March 8th marks International Women’s Day, a day where we celebrate the remarkable achievements made by women today and those who made a difference in history for women everywhere. This year we would like to remember the remarkable women of the Suffragettes and the significance behind the colours and jewellery worn during this pivotal moment in history.
The Suffragette movement, which battled for women's right to vote, was a turning point in the history of women's rights. The movement began in the late 19th century and gained momentum throughout the early 20th century. It was a highly organised and determined movement that used a variety of tactics to promote its cause, including protests, demonstrations and civil disobedience. Some key women from the movement include Emmeline Pankhurst, her daughters Christabel and Sylvia Pankhurst, Susan B. Anthony, Elizabeth Cady Stanton, Emily Davison and Alice Paul. These women were instrumental in advancing the cause of women's suffrage. Their efforts paved the way for the women's rights movement of the 20th century, and it is a movement that has left a lasting impact on society.
The Significance of Jewellery
Women who were part of the Suffragette movement used many symbols to promote their cause, and one of the most notable symbols was their jewellery. Suffragette jewellery was worn by women as a statement of their support for the cause and it became a powerful tool in the fight for women's right to vote.
Suffragette jewellery was designed to be eye-catching and it often featured the colours green, purple and white. These colours represented the movement's message, with green symbolising hope, white representing purity and purple symbolising dignity. The Suffragette jewellery was often handmade and featured intricate designs that reflected the values and beliefs of the women who wore them.
One of the most iconic pieces of Suffragette jewellery was the brooch. These brooches were designed to be worn on the lapel of a jacket or coat, and they often featured a central stone in the colours of the Suffragette movement. The most common central stone used in Suffragette brooches was the amethyst, which represented purple. The amethyst was often surrounded by diamonds, which represented purity and set in gold, which represented hope.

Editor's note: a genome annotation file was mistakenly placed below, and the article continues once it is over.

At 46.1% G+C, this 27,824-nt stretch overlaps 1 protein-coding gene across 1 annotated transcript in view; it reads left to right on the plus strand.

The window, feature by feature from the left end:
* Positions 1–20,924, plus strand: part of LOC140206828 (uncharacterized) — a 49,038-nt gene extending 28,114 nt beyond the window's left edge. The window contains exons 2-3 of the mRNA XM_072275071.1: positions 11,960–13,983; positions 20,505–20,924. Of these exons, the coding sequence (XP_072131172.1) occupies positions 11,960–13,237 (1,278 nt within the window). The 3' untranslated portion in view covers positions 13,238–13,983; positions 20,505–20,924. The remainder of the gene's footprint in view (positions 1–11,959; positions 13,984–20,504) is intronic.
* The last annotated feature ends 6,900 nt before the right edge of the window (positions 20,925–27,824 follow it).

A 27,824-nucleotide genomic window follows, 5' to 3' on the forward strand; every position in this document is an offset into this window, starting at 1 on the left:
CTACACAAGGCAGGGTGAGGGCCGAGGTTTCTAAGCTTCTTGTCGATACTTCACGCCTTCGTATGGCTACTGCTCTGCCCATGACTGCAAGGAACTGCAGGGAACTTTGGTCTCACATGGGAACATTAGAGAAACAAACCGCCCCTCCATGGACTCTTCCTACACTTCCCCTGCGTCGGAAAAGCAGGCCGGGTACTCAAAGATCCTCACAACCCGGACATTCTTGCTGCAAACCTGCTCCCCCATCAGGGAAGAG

Another popular piece of Suffragette jewellery was the pendant. These pendants were often made from gold or silver and featured a central stone in the colours of the Suffragette movement. Some Suffragette pendants featured the letters "Votes for Women" or the initials of famous Suffragettes, such as Emmeline Pankhurst.
Suffragette bracelets were also popular, and they often featured the colours of the Suffragette movement in the form of stones or enamel. Some Suffragette bracelets also featured charms, such as a miniature Suffragette medal or a miniature megaphone, which represented the women's movement.
Suffragette jewellery was not only a symbol of the women's suffrage movement, but it was also a powerful tool in the fight for women's rights. By wearing Suffragette jewellery, women were making a statement about their beliefs and their right to vote. The jewellery was also used to raise funds for the movement, with many Suffragette jewellery pieces sold to raise money for the cause.
Suffragette jewellery remains a powerful symbol of the fight for women's rights, and it is a reminder of the struggles that women faced in the past and present to achieve equality.